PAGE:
Disability has emerged as an election buzzword, with both sides pledging increased funding for support and making positive noises (although no firm commitment, pending a Productivity Commision report) on the question of a National Disability Insurance Scheme.

However, there has been disappointment at Bill Shorten’s announcement of an “aspirational” target for disability-friendly design standards in all new homes by 2020 – too little, too late…

I have particularly strong feelings on this subject myself at the moment, having  just moved house myself (new job, new city) – a process made more complicated by the need to find somewhere that would be manageable when my remitting-relapsing multiple sclerosis – well, relapses. I don’t need wheelchair-accessible housing – not yet, probably not for a long time, quite likely never. But staircases can certainly be an issue, even now. And establishing whether an property was suitable for my needs made house-hunting just that little bit less fun.

It was impossible to tell from many real estate advertisements whether or not a property would be difficult or impossible for me to enter or exit if/when the MS was playing up. And real estate agents would answer apparently simple questions like “Are there a lot of stairs?” with “I don’t know, you’ll just have to go to the inspection.” So I would drag my sorry exhausted arse to a property that I could tell at a glance was not a remotely feasible option.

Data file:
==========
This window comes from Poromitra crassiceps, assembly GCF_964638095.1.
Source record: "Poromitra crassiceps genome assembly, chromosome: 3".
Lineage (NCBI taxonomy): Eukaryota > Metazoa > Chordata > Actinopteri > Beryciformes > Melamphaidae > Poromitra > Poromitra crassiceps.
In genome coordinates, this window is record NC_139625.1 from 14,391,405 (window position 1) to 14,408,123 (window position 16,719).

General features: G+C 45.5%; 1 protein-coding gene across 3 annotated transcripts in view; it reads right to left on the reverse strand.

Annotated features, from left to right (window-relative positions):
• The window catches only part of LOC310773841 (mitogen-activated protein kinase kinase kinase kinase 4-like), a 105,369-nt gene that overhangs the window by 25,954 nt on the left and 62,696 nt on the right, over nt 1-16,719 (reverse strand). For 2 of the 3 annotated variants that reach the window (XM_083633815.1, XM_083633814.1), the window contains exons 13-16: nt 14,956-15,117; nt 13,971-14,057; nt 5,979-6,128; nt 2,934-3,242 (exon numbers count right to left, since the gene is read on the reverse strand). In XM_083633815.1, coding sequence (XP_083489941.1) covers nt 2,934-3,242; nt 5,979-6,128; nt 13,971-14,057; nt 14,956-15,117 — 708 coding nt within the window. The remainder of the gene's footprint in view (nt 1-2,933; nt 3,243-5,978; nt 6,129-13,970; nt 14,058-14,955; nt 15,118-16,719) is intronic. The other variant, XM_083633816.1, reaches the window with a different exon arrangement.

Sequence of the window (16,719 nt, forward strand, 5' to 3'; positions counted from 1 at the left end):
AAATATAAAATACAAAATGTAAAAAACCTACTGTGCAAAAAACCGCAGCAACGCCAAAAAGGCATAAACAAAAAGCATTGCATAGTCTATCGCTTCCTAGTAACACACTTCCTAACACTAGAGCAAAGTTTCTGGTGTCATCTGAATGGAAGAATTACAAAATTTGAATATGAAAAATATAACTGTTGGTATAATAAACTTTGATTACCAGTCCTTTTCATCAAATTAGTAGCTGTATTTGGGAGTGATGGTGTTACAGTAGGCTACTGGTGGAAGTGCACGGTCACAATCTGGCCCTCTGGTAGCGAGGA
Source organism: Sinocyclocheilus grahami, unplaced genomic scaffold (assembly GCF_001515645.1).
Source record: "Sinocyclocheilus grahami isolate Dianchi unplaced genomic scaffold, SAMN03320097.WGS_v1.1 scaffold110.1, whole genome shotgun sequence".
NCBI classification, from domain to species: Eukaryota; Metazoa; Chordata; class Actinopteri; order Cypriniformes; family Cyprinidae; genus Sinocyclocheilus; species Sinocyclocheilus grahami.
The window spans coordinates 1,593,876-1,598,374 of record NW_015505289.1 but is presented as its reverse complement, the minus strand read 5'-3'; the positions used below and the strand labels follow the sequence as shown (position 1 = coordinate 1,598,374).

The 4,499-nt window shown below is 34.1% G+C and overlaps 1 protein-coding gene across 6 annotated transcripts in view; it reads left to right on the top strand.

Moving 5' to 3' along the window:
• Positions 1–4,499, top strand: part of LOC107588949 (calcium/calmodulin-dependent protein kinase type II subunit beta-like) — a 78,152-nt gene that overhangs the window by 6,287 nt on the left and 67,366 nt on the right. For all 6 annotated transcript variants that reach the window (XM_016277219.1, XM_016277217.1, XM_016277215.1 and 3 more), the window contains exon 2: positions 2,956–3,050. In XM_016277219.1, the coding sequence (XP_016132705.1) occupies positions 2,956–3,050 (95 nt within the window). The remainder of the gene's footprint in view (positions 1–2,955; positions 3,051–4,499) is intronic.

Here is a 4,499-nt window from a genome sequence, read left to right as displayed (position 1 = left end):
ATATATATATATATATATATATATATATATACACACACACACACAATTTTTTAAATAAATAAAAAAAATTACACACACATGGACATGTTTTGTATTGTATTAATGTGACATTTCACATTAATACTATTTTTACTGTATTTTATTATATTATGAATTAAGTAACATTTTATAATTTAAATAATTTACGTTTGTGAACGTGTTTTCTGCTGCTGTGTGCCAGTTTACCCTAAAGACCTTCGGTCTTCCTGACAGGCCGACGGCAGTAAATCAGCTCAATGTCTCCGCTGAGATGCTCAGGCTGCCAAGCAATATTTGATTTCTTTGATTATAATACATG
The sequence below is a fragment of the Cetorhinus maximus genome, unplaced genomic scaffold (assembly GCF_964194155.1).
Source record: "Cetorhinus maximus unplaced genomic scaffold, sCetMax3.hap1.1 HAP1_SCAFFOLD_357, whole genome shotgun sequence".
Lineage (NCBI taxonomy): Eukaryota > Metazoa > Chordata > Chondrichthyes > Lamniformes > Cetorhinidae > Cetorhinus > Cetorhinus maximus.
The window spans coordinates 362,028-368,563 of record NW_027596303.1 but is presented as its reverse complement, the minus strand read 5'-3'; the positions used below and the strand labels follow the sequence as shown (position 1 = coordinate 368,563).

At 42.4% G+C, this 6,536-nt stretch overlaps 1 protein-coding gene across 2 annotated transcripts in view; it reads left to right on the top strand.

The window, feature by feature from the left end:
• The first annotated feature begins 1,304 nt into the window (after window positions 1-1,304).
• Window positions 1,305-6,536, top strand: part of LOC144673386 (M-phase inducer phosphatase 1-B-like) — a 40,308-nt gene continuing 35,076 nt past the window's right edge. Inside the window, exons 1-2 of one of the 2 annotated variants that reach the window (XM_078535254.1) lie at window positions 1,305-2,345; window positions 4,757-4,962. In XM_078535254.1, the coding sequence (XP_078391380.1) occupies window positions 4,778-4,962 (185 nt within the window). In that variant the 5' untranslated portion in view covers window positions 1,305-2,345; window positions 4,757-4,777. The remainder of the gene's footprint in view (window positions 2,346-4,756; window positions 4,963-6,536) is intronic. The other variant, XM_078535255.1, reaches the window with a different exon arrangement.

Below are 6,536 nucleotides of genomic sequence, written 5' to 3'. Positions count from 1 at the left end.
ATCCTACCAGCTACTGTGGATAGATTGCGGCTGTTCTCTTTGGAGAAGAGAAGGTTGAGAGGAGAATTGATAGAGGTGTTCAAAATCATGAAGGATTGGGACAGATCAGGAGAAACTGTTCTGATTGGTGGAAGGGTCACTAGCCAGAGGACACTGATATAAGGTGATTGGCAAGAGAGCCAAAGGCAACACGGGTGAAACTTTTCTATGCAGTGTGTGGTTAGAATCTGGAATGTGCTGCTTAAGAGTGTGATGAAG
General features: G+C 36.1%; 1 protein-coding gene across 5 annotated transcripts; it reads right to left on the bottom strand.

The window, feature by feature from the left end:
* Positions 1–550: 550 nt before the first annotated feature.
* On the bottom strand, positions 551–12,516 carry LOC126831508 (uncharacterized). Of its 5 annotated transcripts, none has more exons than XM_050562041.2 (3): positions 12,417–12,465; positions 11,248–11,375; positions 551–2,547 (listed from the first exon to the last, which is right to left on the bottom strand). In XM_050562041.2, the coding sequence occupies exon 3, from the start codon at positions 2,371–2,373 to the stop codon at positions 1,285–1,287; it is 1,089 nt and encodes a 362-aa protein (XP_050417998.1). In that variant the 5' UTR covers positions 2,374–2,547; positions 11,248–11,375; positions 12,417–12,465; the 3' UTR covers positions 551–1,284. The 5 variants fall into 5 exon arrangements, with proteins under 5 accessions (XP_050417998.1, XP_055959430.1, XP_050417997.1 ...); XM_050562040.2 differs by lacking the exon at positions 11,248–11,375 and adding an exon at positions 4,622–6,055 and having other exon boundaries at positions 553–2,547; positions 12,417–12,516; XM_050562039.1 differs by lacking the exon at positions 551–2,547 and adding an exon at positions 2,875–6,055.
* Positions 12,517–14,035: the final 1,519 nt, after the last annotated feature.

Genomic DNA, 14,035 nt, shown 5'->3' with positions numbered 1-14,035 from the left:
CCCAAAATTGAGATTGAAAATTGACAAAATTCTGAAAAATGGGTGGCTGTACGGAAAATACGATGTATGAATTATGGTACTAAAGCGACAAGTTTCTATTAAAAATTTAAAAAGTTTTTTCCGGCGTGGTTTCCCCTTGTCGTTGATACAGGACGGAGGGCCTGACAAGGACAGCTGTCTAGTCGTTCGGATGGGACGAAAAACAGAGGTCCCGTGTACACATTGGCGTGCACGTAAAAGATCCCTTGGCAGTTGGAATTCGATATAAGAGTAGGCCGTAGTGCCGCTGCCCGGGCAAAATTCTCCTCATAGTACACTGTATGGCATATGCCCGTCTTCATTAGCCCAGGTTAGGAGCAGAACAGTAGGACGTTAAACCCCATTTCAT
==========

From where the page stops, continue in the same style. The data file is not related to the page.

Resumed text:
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So I have a suggestion for a reform that could be low-cost and immediate. How about making it an industry standard for all homes coming onto the market (for sale or rental) to be assessed for disability-access  and the information included in the marketing? Obvious information like stairs and doorway-width that could be assessed against a checklist – hardly rocket science.

Of course, real estate agents could start doing this without prompting from government or industry bodies – but so far, they haven’t. And there’s an election on. And there is a lot of disability baby-kissing happening. So how about it?

Or else, a la Swift’s “Modest Proposal” for preventing the children of the Irish poor from becoming a burden on their country, Australians could just start eating the disabled. That would solve the issues of accessible housing and National Disability Insurance in one hit. Which would-be Prime Minister is brave enough to provide the electorate with the opportunity to vote on that visionary reform?

As a Crikey subscriber and someone who began working as a journalist in 1957, I am passionate about the importance of independent media like Crikey. I met a lot of Australians from many walks of life during my career and did my best to share their stories honestly and fairly with their fellow citizens.

And I never forgot how important it is to hold politicians to account. Crikey does that – something that is more important now than ever before in Australia.

North Stradbroke Island, QLD

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